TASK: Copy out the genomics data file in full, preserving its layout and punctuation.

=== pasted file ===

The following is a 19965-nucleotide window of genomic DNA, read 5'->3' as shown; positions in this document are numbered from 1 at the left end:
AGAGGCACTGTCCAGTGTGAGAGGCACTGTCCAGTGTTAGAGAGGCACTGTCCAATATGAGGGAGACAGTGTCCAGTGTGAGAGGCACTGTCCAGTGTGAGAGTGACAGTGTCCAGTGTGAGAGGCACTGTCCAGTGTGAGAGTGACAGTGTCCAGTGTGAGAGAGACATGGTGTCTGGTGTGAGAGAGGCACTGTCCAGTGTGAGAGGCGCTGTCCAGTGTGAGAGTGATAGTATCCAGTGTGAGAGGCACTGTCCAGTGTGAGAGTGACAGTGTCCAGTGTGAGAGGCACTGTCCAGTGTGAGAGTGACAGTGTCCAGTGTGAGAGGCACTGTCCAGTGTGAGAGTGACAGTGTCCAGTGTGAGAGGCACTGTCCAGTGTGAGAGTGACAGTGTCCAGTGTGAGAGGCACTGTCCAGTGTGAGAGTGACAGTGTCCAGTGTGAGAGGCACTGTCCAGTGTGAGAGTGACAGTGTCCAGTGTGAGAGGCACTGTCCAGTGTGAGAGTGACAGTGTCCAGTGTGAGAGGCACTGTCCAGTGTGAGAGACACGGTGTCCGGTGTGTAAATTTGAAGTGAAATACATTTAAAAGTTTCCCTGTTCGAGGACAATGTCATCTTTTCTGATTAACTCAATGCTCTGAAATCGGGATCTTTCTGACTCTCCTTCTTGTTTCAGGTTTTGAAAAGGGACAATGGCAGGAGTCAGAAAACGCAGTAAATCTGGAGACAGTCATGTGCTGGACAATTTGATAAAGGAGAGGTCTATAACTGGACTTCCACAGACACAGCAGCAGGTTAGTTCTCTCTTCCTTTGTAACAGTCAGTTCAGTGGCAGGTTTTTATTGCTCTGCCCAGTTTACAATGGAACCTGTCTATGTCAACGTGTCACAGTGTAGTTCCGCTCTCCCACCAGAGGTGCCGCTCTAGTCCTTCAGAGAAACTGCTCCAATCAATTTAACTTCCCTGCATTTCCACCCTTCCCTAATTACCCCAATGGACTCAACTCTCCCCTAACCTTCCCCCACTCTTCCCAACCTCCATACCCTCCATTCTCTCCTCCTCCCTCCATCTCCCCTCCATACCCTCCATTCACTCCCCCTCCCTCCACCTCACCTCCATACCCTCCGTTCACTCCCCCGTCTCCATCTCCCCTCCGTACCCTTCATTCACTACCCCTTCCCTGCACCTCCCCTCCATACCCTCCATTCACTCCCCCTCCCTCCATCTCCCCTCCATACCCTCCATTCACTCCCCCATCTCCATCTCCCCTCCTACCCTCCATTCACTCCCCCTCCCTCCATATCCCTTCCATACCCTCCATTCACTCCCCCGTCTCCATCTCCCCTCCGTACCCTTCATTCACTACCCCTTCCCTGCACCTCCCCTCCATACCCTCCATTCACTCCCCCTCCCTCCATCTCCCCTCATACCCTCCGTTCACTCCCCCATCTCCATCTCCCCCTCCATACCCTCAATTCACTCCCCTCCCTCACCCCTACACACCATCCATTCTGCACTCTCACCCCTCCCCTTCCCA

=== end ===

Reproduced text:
The following is a 19965-nucleotide window of genomic DNA, read 5'->3' as shown; positions in this document are numbered from 1 at the left end:
AGAGGCACTGTCCAGTGTGAGAGGCACTGTCCAGTGTTAGAGAGGCACTGTCCAATATGAGGGAGACAGTGTCCAGTGTGAGAGGCACTGTCCAGTGTGAGAGTGACAGTGTCCAGTGTGAGAGGCACTGTCCAGTGTGAGAGTGACAGTGTCCAGTGTGAGAGAGACATGGTGTCTGGTGTGAGAGAGGCACTGTCCAGTGTGAGAGGCGCTGTCCAGTGTGAGAGTGATAGTATCCAGTGTGAGAGGCACTGTCCAGTGTGAGAGTGACAGTGTCCAGTGTGAGAGGCACTGTCCAGTGTGAGAGTGACAGTGTCCAGTGTGAGAGGCACTGTCCAGTGTGAGAGTGACAGTGTCCAGTGTGAGAGGCACTGTCCAGTGTGAGAGTGACAGTGTCCAGTGTGAGAGGCACTGTCCAGTGTGAGAGTGACAGTGTCCAGTGTGAGAGGCACTGTCCAGTGTGAGAGTGACAGTGTCCAGTGTGAGAGGCACTGTCCAGTGTGAGAGTGACAGTGTCCAGTGTGAGAGGCACTGTCCAGTGTGAGAGACACGGTGTCCGGTGTGTAAATTTGAAGTGAAATACATTTAAAAGTTTCCCTGTTCGAGGACAATGTCATCTTTTCTGATTAACTCAATGCTCTGAAATCGGGATCTTTCTGACTCTCCTTCTTGTTTCAGGTTTTGAAAAGGGACAATGGCAGGAGTCAGAAAACGCAGTAAATCTGGAGACAGTCATGTGCTGGACAATTTGATAAAGGAGAGGTCTATAACTGGACTTCCACAGACACAGCAGCAGGTTAGTTCTCTCTTCCTTTGTAACAGTCAGTTCAGTGGCAGGTTTTTATTGCTCTGCCCAGTTTACAATGGAACCTGTCTATGTCAACGTGTCACAGTGTAGTTCCGCTCTCCCACCAGAGGTGCCGCTCTAGTCCTTCAGAGAAACTGCTCCAATCAATTTAACTTCCCTGCATTTCCACCCTTCCCTAATTACCCCAATGGACTCAACTCTCCCCTAACCTTCCCCCACTCTTCCCAACCTCCATACCCTCCATTCTCTCCTCCTCCCTCCATCTCCCCTCCATACCCTCCATTCACTCCCCCTCCCTCCACCTCACCTCCATACCCTCCGTTCACTCCCCCGTCTCCATCTCCCCTCCGTACCCTTCATTCACTACCCCTTCCCTGCACCTCCCCTCCATACCCTCCATTCACTCCCCCTCCCTCCATCTCCCCTCCATACCCTCCATTCACTCCCCCATCTCCATCTCCCCTCCTACCCTCCATTCACTCCCCCTCCCTCCATATCCCTTCCATACCCTCCATTCACTCCCCCGTCTCCATCTCCCCTCCGTACCCTTCATTCACTACCCCTTCCCTGCACCTCCCCTCCATACCCTCCATTCACTCCCCCTCCCTCCATCTCCCCTCATACCCTCCGTTCACTCCCCCATCTCCATCTCCCCCTCCATACCCTCAATTCACTCCCCTCCCTCACCCCTACACACCATCCATTCTGCACTCTCACCCCTCCCCTTCCCA